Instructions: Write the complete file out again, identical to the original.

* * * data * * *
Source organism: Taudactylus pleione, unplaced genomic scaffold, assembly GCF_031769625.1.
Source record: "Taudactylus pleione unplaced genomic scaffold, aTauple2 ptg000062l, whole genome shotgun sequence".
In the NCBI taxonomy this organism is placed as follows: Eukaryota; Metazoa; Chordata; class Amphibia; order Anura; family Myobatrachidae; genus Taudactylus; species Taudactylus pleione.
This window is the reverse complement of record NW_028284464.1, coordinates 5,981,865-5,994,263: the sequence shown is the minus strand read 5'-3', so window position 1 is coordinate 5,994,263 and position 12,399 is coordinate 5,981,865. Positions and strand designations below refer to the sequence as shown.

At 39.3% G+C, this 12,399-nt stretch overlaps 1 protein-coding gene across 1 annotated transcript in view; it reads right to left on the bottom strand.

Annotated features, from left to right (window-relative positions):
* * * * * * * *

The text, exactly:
Source organism: Taudactylus pleione, unplaced genomic scaffold, assembly GCF_031769625.1.
Source record: "Taudactylus pleione unplaced genomic scaffold, aTauple2 ptg000062l, whole genome shotgun sequence".
In the NCBI taxonomy this organism is placed as follows: Eukaryota; Metazoa; Chordata; class Amphibia; order Anura; family Myobatrachidae; genus Taudactylus; species Taudactylus pleione.
This window is the reverse complement of record NW_028284464.1, coordinates 5,981,865-5,994,263: the sequence shown is the minus strand read 5'-3', so window position 1 is coordinate 5,994,263 and position 12,399 is coordinate 5,981,865. Positions and strand designations below refer to the sequence as shown.

At 39.3% G+C, this 12,399-nt stretch overlaps 1 protein-coding gene across 1 annotated transcript in view; it reads right to left on the bottom strand.

Annotated features, from left to right (window-relative positions):